Recently, The Ontario Ministry of Energy announced changes to regulations that positively impact commercial solar panels installations. What do these new rules mean for businesses in Ontario that want to install solar?
How Net Metering Works
Sometimes, Net Metering is described as “running the meter backwards.” Although this description is outdated since new digital meters do all of the calculations, it’s is a good visual image. Net metering allows a solar array to be part of a continuous back-and-forth flow of electrons from the solar array and the utility grid through the meter. When the customer uses more than they produce, they are buying retail power. When they produce more than they use, they are credited for the excess that is sent to the grid. In one sense, the grid serves as energy storage, or an energy “bank.”
Each month, the utility company credits the user for the excess energy and subtracts that amount from the bill. Any extra power that is produced that month is carried forward in the form of credit toward future bills, up to one year.
New Changes to Net Metering rules in Ontario
In the past, max size of commercial Net Metering systems was capped at 500 kW, which made it difficult for larger businesses with higher usage to take advantage of the Net Metering program. Now, new rules are in place that lift the 500kW cap and make it much easier for businesses to install solar panels and generate enough solar energy to cover their own demand.
Ontario has recently updated their Net Metering regulation with the following directives:
- Continue to compensate solar energy generators on the same basis as they are charged for consumption of electricity as consumers (i.e. volumetric electrficity charges). Commercial entities must generate power primarily for their own use.
- Require Local Distribution Companies to carry forward positive bill credits for net-metered accounts for a consecutive 12-month period. This would extend the credit carryover period from 11 months to 12 months.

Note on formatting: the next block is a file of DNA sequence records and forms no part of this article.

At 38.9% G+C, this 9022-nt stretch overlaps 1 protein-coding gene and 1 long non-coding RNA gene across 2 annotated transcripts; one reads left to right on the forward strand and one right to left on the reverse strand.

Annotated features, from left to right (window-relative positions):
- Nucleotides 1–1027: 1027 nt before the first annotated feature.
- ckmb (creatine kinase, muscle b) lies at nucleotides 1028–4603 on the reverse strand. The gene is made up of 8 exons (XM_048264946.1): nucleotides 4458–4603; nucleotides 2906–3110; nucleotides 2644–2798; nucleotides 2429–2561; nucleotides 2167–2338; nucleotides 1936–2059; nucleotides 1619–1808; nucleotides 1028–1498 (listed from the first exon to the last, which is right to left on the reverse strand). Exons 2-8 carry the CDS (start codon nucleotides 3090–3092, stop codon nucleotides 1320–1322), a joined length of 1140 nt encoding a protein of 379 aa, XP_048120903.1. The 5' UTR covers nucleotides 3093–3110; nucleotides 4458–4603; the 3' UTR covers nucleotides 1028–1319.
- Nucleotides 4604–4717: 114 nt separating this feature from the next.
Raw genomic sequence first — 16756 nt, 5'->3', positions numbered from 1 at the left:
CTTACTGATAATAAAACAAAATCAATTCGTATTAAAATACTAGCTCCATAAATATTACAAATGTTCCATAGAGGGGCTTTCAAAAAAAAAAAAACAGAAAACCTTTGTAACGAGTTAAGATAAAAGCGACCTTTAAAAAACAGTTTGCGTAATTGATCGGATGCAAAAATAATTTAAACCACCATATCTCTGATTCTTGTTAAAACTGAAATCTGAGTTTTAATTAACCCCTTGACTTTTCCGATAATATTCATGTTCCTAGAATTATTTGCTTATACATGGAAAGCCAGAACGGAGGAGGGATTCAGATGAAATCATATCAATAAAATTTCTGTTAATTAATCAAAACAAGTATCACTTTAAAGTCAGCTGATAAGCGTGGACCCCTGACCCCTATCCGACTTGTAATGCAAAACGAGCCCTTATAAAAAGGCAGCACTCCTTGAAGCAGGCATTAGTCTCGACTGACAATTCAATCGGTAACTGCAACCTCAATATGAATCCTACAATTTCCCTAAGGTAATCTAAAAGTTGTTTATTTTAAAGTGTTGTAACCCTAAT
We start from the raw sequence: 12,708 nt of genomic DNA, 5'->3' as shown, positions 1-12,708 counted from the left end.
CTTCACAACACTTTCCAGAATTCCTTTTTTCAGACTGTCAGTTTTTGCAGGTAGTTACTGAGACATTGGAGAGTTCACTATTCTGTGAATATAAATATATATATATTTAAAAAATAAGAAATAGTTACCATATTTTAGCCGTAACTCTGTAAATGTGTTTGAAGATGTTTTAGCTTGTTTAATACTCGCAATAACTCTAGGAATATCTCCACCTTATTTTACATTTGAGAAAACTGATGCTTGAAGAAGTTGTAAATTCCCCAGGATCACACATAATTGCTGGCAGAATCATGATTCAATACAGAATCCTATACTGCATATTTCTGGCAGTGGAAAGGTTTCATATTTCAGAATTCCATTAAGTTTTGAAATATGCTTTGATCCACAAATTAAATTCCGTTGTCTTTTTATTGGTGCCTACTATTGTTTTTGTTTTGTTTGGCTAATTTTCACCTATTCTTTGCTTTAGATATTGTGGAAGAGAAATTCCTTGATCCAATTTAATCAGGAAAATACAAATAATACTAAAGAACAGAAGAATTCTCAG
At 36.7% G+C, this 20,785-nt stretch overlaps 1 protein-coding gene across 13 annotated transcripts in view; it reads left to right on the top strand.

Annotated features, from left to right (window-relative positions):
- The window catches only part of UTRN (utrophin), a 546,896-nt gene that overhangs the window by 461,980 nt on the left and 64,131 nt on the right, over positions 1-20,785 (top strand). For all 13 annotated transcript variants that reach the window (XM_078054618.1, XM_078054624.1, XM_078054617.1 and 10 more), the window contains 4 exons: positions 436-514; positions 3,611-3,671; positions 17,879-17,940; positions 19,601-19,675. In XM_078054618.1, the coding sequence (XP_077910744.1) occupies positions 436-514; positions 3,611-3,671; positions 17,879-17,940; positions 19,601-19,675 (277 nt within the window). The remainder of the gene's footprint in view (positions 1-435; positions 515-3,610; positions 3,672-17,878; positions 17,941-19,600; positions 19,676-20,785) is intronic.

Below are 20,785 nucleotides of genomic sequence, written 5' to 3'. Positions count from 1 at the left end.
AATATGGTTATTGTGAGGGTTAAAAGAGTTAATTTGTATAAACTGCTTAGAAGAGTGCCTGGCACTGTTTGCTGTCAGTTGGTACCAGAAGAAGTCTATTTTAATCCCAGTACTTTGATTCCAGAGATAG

- Remove the requirement that the solar panels system used to generate electricity be no greater than 500 kilowatts (kW), based on the rated maximum output capacity of the equipment. The intent is to enable commercial customers to right-size solar PV systems to their load. Larger customers tend to self-consume a higher proportion of generated electricity during the day, matching generation to their demand, which in turn helps reduce local load and related infrastructure needs.
- Allow for the use of energy storage when paired with renewable energy generation. In other words, storage, remittance of electricity from the grid and from a commercial solar panels system would all be permitted.
- Allow participants who already have existing Net Metering agreements the option of entering into new agreements which reflect the updated provisions, or of maintaining their existing agreements.
This is all good news for commercial businesses and manufacturing facilities who want to bring solar into their energy mix. The ability for proper system sizing, one-year bankable energy credits and allowances for on-site energy storage are all positive steps.
To discuss your individual project, find out how much a Net Metering system can cost, what’s required to submit application, receive permits and approvals, simply fill out a Request Form and we’ll get back to you withing 24 hours!